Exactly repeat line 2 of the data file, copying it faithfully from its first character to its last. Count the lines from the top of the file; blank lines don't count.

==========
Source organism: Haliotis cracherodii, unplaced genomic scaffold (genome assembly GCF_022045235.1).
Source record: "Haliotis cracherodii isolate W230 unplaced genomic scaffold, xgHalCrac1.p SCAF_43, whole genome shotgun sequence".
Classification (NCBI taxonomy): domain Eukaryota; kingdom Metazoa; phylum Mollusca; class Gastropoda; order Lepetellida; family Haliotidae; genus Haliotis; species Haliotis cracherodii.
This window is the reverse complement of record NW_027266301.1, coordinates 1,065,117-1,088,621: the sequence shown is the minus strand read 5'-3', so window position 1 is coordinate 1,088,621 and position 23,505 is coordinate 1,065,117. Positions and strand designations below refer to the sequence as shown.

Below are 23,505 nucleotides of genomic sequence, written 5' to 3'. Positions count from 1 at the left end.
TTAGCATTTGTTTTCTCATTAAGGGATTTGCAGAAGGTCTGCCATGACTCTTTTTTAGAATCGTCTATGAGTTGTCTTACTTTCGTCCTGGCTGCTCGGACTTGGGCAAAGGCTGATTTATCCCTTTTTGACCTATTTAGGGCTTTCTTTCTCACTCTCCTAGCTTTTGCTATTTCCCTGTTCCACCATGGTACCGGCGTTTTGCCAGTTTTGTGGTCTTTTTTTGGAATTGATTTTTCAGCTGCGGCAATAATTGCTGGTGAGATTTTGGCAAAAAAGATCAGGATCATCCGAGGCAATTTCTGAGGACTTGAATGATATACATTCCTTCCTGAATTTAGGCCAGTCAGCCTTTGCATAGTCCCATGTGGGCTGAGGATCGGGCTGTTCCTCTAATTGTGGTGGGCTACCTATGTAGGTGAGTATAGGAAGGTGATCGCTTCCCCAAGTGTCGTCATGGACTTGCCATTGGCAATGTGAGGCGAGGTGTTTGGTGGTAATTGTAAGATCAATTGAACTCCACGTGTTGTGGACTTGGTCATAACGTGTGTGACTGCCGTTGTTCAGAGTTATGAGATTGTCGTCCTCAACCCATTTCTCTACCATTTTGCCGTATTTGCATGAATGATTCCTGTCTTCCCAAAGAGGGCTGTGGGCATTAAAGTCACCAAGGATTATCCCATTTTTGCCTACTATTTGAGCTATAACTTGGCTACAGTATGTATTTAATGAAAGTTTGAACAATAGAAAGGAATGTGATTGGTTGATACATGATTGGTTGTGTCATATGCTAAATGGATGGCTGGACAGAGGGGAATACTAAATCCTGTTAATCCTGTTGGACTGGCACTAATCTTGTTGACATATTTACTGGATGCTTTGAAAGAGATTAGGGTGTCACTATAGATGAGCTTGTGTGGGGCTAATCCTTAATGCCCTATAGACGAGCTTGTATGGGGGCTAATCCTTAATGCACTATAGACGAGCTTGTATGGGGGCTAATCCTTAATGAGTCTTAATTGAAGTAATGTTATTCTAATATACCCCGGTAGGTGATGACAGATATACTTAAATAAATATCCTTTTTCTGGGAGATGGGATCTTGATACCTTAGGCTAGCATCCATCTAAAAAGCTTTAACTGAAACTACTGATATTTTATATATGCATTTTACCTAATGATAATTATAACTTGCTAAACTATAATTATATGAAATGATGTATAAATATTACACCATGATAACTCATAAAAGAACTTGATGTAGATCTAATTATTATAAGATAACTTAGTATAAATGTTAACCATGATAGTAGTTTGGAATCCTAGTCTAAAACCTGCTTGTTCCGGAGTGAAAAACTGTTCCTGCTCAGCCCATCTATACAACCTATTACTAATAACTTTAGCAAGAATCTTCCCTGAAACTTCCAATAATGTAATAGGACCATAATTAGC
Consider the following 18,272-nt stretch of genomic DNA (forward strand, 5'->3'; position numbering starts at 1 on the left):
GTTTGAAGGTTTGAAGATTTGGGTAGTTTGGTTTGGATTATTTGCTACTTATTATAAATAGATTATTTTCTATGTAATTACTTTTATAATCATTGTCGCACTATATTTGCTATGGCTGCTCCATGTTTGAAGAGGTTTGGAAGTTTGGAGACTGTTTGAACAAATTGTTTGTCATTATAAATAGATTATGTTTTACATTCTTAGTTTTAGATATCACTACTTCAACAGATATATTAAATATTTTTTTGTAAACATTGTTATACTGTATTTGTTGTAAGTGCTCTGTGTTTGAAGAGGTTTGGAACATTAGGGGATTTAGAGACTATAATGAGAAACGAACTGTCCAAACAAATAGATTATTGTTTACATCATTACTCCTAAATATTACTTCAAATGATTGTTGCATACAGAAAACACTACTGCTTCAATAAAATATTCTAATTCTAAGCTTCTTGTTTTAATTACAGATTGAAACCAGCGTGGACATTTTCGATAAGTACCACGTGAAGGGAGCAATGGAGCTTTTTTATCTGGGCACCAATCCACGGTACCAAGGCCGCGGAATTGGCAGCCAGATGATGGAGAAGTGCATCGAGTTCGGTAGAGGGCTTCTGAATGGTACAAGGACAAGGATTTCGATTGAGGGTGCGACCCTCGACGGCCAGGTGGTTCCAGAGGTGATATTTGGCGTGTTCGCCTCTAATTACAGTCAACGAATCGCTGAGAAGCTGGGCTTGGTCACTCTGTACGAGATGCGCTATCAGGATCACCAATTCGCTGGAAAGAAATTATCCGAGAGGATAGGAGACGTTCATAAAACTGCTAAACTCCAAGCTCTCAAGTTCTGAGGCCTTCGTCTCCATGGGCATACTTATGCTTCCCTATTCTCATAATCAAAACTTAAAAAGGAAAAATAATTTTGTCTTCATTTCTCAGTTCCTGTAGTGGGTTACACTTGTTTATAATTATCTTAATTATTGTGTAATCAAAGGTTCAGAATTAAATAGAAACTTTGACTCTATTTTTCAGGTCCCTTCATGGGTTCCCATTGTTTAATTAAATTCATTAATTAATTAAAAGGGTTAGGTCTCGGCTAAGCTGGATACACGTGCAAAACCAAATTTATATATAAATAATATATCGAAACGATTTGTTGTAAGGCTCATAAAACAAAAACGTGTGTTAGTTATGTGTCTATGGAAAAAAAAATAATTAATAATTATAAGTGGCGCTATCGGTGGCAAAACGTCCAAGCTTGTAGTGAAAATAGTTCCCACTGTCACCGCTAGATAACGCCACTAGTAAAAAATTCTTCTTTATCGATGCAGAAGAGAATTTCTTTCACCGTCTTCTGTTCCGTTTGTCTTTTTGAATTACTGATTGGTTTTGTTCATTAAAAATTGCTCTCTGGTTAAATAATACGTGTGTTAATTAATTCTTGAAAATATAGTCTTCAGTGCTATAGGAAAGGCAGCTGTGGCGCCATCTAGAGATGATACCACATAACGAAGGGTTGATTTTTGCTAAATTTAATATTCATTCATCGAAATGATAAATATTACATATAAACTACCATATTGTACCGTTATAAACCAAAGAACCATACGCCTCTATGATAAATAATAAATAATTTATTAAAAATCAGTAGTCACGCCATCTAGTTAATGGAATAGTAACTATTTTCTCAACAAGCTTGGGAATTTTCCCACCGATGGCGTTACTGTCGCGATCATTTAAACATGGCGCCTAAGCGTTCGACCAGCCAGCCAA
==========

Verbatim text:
Source record: "Haliotis cracherodii isolate W230 unplaced genomic scaffold, xgHalCrac1.p SCAF_43, whole genome shotgun sequence".